STUMP » Articles » Friday Foolery: Stockton Tries Universal Basic Income... Maybe » 9 February 2018, 06:11

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Friday Foolery: Stockton Tries Universal Basic Income... Maybe  


9 February 2018, 06:11

I’m letting stupid taxes off for right now (oh, I’m sure I’ll get back to them).

Just thought I’d highlight something that Stockton, California is experimenting with. The not-that-long-ago bankrupt town of Stockton, that is.


A California city is launching the first US experiment in basic income — meet the 27-year-old mayor behind it:

Mayor Michael Tubbs, from Stockton, California, announced last October the launch of a basic income experiment in his home city.

The 27-year-old mayor wants to show Stockton can become a cutting-edge city as it recovers from its 2012 bankruptcy.

Tubbs first learned about basic income in college, reading Dr. Martin Luther King Jr., and he hopes the Stockton experiment will lay the foundation for future US studies.

Stockton, California made national news last October when it announced it would host the first US experiment in basic income, a system of wealth distribution in which people receive a standard salary just for being alive.

The plan, spearheaded by Stockton’s 27-year-old mayor, Michael Tubbs, will likely begin sometime in August 2018 and involve at least 100 people of varying income levels getting $500 a month for three years.

Let’s be blunt: 100 people ain’t terribly impressive. Neither is $500/month. That’s $6000/year.


Basic Universal Income has been a concept bouncing around for the last few years. It’s been tried out in Finland:

One year on: Is Finland’s free money experiment working?

Ruusunen was among 2,000 unemployed Finns randomly selected from across the country for a trial testing universal basic income. Each month for two years he would receive 560 euros (roughly $670) from the government, tax-free. He was free to spend the money however he liked.

“I’m not accustomed to that kind of bureaucratic freedom,” Ruusunen said.

Finland’s universal basic income experiment launched January 1, 2017 and will run until the end of 2018. Official results from the trial won’t be released until it concludes. Experts said it’s not surprising the Nordic country known for its generous welfare benefits, like universal free education, is at the forefront of a new economic experiment.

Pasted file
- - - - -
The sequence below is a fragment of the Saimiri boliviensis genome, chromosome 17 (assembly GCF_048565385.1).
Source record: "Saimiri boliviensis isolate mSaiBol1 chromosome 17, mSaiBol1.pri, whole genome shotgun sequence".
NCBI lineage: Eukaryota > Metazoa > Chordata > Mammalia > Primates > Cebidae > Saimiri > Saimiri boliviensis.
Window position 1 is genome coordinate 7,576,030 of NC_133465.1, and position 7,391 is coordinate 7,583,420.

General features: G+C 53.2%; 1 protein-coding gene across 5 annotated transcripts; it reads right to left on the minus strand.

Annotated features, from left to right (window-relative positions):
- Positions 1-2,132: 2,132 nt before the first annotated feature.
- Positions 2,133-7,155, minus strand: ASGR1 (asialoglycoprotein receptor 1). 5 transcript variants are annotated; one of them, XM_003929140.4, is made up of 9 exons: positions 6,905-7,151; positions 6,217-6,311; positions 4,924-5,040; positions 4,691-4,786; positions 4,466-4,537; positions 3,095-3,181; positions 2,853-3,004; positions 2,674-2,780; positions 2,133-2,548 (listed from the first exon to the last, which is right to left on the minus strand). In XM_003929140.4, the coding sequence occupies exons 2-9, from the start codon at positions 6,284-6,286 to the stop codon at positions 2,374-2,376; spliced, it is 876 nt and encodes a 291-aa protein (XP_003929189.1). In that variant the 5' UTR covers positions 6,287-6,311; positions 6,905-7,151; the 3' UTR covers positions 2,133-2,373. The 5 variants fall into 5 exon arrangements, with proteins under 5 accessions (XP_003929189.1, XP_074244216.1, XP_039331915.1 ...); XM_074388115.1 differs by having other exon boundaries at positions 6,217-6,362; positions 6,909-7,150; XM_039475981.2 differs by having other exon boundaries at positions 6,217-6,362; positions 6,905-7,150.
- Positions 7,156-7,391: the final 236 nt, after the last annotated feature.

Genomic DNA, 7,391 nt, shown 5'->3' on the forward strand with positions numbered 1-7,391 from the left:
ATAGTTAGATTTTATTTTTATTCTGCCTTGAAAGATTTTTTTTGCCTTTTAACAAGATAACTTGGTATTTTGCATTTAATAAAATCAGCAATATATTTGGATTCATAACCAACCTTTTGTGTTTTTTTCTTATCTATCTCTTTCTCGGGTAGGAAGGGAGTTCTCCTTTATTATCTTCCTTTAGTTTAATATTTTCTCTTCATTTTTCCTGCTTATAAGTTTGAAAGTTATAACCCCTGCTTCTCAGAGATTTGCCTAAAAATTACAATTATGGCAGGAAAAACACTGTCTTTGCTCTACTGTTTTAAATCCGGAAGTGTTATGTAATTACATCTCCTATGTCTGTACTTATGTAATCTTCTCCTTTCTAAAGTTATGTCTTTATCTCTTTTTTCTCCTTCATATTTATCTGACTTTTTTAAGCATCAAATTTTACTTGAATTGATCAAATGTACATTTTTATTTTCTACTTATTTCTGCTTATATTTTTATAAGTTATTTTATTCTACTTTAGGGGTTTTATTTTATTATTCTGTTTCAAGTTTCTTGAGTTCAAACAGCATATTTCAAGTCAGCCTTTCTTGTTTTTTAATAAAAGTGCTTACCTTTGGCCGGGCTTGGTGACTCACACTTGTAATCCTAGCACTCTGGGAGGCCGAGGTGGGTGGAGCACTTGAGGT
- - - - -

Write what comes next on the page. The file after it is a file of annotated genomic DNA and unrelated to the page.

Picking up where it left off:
A key goal of the Finland experiment is to give unemployed people incentive to work by providing them with financial assistance even once they’re employed. Researchers chose the 560-euro monthly amount because it roughly equals the current level of unemployment benefits.

“One main idea behind this version of basic income that we are testing is that it would replace the basic social benefits or at least basic unemployment benefits,” Simanainen said.

Fair enough. But many people don’t get unemployment benefits…. because they’re never been employed. But hey, let me not impose U.S. systems on the Finns.

Supposedly others have tried this, but why this is supposed to work different from other welfare programs with no work requirements… not quite sure. Yes, there’s no disincentive to work (unlike welfare programs that cut benefits when you start working), but… that’s about it.


Back to the fluff piece:

Basic income is just part of the solution

Tubbs wants to approach his city’s economic troubles from several directions — basic income is just one solution. Recently, his office received an anonymous $20 million donation, which Tubbs has directed toward a program called Stockton Scholars. The program awards a total of $4,000 in aid to four-year college students in the Stockton Unified School District and $1,000 to 2-year students.

The program will make higher education tuition-free for “the vast majority” of Stockton students who attend college in the California State University system, according to the mayor’s office. Over the next five years, Tubbs is pushing the city to help raise a total of $100 million for Stockton Scholars.